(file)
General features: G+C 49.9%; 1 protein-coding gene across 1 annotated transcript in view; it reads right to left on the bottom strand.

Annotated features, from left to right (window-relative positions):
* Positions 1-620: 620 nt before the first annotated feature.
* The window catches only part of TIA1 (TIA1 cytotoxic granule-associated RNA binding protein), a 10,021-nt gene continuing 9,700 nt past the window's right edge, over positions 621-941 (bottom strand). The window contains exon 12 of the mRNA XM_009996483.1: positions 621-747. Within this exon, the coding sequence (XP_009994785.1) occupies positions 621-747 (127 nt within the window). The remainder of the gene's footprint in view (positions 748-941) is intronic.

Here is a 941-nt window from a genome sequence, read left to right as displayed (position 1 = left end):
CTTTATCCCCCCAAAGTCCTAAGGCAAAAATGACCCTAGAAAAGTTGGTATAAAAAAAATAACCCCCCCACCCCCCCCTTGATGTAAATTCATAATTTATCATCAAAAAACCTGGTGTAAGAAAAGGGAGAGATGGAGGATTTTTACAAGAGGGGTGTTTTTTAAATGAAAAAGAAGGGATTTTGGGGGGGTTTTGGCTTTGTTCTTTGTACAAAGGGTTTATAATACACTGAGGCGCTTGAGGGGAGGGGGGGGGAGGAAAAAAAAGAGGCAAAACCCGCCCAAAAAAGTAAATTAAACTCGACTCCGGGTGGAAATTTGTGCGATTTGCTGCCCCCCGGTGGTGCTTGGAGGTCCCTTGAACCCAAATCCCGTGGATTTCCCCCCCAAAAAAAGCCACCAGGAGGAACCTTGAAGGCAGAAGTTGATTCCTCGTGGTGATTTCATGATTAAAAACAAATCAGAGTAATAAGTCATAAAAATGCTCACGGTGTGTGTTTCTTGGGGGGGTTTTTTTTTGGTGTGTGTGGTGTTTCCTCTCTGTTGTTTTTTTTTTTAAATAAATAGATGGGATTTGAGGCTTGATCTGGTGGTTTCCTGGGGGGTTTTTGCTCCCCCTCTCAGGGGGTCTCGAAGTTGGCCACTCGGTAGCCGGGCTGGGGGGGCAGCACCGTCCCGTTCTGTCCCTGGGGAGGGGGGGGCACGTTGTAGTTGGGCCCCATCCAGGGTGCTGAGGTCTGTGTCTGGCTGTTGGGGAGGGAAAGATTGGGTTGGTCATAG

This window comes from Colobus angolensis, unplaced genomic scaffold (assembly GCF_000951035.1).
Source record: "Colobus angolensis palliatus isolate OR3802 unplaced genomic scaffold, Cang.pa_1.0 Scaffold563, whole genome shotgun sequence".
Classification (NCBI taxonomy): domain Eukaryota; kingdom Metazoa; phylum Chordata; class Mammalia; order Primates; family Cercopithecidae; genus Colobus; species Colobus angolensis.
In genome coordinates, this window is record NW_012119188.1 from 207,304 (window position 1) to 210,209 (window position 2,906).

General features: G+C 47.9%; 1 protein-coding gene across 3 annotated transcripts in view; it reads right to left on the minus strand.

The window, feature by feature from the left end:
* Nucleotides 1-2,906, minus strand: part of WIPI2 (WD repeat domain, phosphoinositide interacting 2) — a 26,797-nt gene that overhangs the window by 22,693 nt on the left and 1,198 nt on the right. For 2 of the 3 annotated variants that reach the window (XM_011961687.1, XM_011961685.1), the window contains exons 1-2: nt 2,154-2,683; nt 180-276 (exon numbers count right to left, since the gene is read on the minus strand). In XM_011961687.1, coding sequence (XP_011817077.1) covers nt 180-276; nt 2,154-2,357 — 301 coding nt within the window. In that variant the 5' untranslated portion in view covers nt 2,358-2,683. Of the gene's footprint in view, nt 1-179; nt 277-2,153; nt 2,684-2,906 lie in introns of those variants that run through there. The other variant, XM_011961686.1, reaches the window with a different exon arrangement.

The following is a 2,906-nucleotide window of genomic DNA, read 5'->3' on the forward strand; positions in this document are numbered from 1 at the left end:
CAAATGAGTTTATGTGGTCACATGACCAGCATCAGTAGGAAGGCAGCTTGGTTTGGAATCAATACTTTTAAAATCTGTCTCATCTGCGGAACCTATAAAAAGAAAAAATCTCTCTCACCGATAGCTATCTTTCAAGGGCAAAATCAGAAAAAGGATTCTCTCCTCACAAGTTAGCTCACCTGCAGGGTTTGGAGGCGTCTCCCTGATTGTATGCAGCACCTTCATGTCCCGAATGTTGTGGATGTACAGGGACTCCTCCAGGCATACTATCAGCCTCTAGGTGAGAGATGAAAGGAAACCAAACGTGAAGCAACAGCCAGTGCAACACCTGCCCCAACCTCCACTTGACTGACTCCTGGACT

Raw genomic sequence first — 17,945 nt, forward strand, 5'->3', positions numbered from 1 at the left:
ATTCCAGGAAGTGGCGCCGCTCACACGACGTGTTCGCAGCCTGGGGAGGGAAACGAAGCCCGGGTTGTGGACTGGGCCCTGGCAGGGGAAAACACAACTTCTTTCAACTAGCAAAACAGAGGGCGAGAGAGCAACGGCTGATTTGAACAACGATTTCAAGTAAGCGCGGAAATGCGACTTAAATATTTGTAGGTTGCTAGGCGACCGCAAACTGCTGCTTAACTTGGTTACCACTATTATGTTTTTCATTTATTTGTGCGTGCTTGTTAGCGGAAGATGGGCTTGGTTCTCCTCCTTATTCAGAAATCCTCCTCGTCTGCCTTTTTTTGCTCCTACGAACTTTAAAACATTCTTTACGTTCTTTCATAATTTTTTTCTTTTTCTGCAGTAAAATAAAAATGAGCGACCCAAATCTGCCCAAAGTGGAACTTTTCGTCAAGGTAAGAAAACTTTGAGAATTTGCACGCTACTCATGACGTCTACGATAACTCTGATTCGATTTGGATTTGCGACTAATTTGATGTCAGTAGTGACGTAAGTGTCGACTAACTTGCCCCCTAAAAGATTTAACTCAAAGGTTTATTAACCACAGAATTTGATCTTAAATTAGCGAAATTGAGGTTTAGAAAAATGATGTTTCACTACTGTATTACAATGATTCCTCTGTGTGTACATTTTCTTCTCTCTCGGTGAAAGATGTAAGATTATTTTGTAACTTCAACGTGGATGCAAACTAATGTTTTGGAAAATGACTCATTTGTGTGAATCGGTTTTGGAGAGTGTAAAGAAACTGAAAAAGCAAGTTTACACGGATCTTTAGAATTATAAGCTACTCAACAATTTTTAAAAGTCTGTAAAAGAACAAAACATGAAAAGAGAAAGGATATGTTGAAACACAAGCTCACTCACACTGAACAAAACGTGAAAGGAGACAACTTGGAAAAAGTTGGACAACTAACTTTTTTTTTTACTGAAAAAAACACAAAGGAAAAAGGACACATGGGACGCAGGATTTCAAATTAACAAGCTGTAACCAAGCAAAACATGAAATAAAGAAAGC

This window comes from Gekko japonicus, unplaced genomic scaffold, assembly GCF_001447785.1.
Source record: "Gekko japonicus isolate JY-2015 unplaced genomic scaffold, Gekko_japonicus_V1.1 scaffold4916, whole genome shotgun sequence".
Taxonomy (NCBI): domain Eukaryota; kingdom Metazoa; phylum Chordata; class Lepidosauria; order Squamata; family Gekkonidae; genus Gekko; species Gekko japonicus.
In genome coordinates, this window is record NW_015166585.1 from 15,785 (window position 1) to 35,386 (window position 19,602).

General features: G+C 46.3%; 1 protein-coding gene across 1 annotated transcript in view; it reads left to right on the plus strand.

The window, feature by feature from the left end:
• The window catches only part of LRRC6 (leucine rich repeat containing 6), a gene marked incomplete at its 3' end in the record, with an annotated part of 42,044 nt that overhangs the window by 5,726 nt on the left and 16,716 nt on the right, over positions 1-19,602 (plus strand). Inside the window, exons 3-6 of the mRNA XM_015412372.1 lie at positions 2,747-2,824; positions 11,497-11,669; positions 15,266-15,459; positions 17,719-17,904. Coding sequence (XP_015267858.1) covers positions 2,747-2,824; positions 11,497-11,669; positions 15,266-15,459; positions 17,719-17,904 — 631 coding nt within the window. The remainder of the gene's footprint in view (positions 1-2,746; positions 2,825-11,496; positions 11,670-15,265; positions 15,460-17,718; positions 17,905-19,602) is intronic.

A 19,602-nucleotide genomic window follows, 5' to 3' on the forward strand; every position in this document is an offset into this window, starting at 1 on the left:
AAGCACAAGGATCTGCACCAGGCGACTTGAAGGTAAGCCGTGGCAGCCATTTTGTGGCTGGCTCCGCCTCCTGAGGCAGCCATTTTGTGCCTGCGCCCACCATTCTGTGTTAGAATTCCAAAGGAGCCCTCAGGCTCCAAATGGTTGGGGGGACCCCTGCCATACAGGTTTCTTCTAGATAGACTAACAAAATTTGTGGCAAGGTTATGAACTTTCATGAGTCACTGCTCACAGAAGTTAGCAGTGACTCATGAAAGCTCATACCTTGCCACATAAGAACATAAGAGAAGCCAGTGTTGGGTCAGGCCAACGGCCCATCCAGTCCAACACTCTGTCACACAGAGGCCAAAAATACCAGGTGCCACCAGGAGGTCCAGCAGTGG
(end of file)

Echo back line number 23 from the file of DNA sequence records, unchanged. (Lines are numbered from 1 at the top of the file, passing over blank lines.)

The window, feature by feature from the left end: